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Irish Women'S Writing, 1878-1922Advancing the Cause of Liberty$
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Anna Pilz and Whitney Standlee

Print publication date: 2016

Print ISBN-13: 9780719097584

Published to Manchester Scholarship Online: January 2017

DOI: 10.7228/manchester/9780719097584.001.0001

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‘Old wine in new bottles’?: Katharine Tynan, Lord Edward Fitzgerald, and George Wyndham

‘Old wine in new bottles’?: Katharine Tynan, Lord Edward Fitzgerald, and George Wyndham

Chapter:
(p.156) 9 ‘Old wine in new bottles’?: Katharine Tynan, Lord Edward Fitzgerald, and George Wyndham
Source:
Irish Women'S Writing, 1878-1922
Author(s):

Kieron Winterson

Publisher:
Manchester University Press
DOI:10.7228/manchester/9780719097584.003.0010

This chapter offers a reading of Katharine Tynan’s work across its full range, with a close mapping of the texts against the political questions of her day. In doing so, it suggests a conception of Irish liberty that remained fundamentally unchanged throughout her literary career. It is a body of writing that, if it is to be understood, must be read in the context of what may be termed the Irish long nineteenth century – a period that began not in 1789 with the French Revolution but in 1782 with ‘Grattan’s’ Parliament’, and which ended with the sequence of events (including the rise of Sinn Féin and its political corollary, the failure of Redmondite Home Rule) that had their genesis in the Easter Rising. And if Tynan’s political views appear to have leant now this way, now that, it may be that they demand to be understood as an expression not only of her own struggle to come to terms with the violent dynamics of Irish history in the period before (partial) independence, but the struggle of the Irish people to do so, too.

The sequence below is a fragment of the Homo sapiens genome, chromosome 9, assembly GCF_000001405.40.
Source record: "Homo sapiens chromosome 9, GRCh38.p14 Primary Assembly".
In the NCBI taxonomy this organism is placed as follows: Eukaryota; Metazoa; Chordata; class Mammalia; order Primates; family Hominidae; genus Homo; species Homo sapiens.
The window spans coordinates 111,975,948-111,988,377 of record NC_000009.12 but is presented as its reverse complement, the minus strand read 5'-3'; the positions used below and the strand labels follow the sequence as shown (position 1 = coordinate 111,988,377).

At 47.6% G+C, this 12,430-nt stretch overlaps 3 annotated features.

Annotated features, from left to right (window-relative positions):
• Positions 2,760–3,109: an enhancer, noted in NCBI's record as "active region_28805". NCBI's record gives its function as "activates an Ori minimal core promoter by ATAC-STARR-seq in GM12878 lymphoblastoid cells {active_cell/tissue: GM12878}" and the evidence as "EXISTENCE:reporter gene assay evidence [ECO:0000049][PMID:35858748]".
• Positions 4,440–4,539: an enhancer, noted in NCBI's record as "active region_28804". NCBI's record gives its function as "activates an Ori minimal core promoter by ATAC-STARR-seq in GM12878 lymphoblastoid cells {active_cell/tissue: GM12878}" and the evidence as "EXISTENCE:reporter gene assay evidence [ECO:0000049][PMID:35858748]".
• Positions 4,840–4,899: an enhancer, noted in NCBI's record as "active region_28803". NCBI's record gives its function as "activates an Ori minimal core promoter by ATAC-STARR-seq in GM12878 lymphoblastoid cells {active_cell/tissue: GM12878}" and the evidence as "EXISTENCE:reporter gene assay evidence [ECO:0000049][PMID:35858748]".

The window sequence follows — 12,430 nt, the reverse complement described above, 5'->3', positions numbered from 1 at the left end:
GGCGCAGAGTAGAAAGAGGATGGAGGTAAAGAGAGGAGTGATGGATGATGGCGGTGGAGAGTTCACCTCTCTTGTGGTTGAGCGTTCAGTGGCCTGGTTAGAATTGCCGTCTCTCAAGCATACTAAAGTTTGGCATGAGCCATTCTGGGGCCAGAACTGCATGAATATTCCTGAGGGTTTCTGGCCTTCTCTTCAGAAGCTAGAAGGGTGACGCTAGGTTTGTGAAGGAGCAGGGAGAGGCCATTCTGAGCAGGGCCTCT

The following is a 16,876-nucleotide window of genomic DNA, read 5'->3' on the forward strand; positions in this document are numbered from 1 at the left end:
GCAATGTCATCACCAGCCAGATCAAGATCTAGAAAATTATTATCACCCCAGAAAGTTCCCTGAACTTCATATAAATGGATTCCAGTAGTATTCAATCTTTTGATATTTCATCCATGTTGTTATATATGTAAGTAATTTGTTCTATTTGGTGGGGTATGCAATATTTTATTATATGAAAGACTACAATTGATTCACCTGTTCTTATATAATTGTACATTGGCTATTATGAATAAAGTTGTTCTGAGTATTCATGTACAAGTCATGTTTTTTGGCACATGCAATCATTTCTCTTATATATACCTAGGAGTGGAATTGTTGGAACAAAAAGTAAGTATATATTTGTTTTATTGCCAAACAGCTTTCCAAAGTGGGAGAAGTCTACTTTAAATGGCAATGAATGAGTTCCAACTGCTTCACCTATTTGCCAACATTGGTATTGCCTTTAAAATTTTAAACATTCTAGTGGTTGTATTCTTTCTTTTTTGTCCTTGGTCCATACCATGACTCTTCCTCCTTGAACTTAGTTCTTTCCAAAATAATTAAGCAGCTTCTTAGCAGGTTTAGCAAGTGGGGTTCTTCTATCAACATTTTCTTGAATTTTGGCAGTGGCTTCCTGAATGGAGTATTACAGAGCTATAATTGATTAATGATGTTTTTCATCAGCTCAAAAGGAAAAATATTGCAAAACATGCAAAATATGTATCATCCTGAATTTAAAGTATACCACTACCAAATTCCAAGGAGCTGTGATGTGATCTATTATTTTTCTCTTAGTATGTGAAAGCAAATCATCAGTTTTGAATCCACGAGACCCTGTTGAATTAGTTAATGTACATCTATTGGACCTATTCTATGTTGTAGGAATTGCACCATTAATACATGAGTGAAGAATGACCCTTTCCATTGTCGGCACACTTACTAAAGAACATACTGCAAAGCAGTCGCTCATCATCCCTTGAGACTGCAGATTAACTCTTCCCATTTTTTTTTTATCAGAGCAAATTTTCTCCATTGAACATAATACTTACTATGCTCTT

Keywords:   Katharine Tynan, Lord Edward Fitzgerald, 1798 Rebellion, George Wyndham, Charles Stewart Parnell, Migration

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